Cardiology Magazine — Spring 2013 Cardiology
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From The President
John Gordon Harold

Thomas Alva Edison was an early ambassador for prevention, even going as far as to predict that “the doctor of the future will give no medicine, but will interest his patients in the care of the human frame, in diet, and in the cause and prevention of disease.”

When it comes to cardiovascular disease, we’ve come a long way in the treatment of the disease. New technologies and medications make it possible to not only catch diseases sooner, with less invasive treatments, but also help patients previously considered to be untreatable. However, with the growing obesity epidemic and continued tobacco use globally, a case can be made that we need to do a better job on the prevention front.To that end, the ACC is reinvigorating its Prevention Committee and taking its revamped CardioSmart patient initiative to new heights online, in local communities, and directly to physician offices.

You can read more about the College’s prevention activities in this issue of Cardiology as part of the cover feature on smoking. Smoking is the common denominator in 40 percent of all cardiovascular disease, according to a report published late last year in the Journal of the American College of Cardiology. While great strides have been made to lower smoking use in the U.S., it’s still a major problem globally. This issue we explore some of the key successes in the U.S.; global efforts currently underway aimed at smoking prevention; and ACC and ACC state chapter smoke-free collaborations.

Also in this issue, you’ll read about several new College initiatives that are leveraging NCDR® registries to improve care. Whether its Surviving MI, a quality Initiative that will leverage the ACTION Registry®-GWTG™ community to improve care following MI, to the Anticoagulation Initiative, which is using PINNACLE Registry® data to track improvement and close the gap in guideline recommended anticoagulation use, we are clearly leading in innovation. Speaking of the PINNACLE Registry, check out the “Partners in Innovation” piece on the South Carolina Heart Center’s experience with the outpatient registry. “We learned that PINNACLE could provide a means to benchmark quality measures with other cardiology practices and could provide a snapshot of quality measure compliance,” notes Charlie W. Devlin, MD, FACC.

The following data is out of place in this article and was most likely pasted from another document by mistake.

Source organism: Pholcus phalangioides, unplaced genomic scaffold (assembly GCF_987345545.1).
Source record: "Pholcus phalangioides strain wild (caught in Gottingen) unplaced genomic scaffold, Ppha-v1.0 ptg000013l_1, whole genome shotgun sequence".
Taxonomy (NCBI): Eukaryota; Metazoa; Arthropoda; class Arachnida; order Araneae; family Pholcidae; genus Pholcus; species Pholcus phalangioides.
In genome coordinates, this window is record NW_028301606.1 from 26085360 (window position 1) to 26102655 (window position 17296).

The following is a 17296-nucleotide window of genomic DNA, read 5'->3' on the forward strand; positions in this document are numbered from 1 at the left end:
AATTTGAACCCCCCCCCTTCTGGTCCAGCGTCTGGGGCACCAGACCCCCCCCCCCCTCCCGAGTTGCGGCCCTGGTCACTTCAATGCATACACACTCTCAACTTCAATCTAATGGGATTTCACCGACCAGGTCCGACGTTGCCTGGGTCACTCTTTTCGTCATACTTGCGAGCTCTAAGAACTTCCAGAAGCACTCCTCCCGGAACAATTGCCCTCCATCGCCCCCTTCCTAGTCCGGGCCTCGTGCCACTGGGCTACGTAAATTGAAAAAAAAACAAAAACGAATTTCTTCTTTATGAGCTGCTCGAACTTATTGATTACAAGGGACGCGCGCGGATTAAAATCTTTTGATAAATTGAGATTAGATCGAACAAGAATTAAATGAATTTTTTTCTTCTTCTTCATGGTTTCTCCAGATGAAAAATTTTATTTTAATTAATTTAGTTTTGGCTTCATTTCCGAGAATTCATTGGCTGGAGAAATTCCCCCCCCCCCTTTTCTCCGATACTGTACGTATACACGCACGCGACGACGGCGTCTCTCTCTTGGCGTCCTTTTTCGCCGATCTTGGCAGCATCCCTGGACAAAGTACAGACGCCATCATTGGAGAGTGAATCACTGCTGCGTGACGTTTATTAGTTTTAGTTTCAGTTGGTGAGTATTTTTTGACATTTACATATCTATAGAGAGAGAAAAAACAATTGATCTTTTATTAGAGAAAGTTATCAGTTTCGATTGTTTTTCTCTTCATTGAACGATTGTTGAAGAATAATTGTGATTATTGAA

Finally, in this issue you’ll learn more about me and my goals for this year in a special “Meet Your Leaders” profile, as well as hear from Farris K. Timimi, MD, FACC, a cardiologist and program director for the advanced heart failure cardiology fellowship program at Mayo Clinic in Rochester, MN, who we can all learn much from when it comes to using social media. You’ll also hear about Rep.Phil Roe (R – TN), MD, and how his quick-thinking and use of an AED saved a man who suffered a cardiac episode at the airport. You can also catch up on the latest health policy news, ACC activities abroad, and more!


John Gordon Harold, MD, MACC ACC President

P. S. We hope you like the new look and feel of Cardiology. We are always looking for new ideas of members to profile, or innovative efforts underway in hospitals and practices. Send your recommendations to!